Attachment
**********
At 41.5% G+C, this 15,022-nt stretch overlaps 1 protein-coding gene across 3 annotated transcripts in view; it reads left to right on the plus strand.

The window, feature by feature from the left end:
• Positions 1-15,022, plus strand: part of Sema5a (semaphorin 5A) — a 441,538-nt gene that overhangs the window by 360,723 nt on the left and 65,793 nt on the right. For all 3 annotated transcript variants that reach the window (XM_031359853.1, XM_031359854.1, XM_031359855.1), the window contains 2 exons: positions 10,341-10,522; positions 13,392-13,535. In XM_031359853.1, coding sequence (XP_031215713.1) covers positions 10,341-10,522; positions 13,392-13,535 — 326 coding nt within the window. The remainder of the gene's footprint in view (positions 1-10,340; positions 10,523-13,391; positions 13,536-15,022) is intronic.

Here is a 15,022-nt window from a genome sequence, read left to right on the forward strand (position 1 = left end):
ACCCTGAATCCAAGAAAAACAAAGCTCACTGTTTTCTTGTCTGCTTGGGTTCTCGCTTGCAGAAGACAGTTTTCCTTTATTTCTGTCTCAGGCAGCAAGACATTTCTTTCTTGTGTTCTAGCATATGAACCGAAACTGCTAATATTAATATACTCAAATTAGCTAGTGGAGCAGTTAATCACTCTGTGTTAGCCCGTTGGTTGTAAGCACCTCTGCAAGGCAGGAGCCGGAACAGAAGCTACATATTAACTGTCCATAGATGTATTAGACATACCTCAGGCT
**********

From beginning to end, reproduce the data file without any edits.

At 41.5% G+C, this 15,022-nt stretch overlaps 1 protein-coding gene across 3 annotated transcripts in view; it reads left to right on the plus strand.

The window, feature by feature from the left end:
• Positions 1-15,022, plus strand: part of Sema5a (semaphorin 5A) — a 441,538-nt gene that overhangs the window by 360,723 nt on the left and 65,793 nt on the right. For all 3 annotated transcript variants that reach the window (XM_031359853.1, XM_031359854.1, XM_031359855.1), the window contains 2 exons: positions 10,341-10,522; positions 13,392-13,535. In XM_031359853.1, coding sequence (XP_031215713.1) covers positions 10,341-10,522; positions 13,392-13,535 — 326 coding nt within the window. The remainder of the gene's footprint in view (positions 1-10,340; positions 10,523-13,391; positions 13,536-15,022) is intronic.

Here is a 15,022-nt window from a genome sequence, read left to right on the forward strand (position 1 = left end):
ACCCTGAATCCAAGAAAAACAAAGCTCACTGTTTTCTTGTCTGCTTGGGTTCTCGCTTGCAGAAGACAGTTTTCCTTTATTTCTGTCTCAGGCAGCAAGACATTTCTTTCTTGTGTTCTAGCATATGAACCGAAACTGCTAATATTAATATACTCAAATTAGCTAGTGGAGCAGTTAATCACTCTGTGTTAGCCCGTTGGTTGTAAGCACCTCTGCAAGGCAGGAGCCGGAACAGAAGCTACATATTAACTGTCCATAGATGTATTAGACATACCTCAGGCT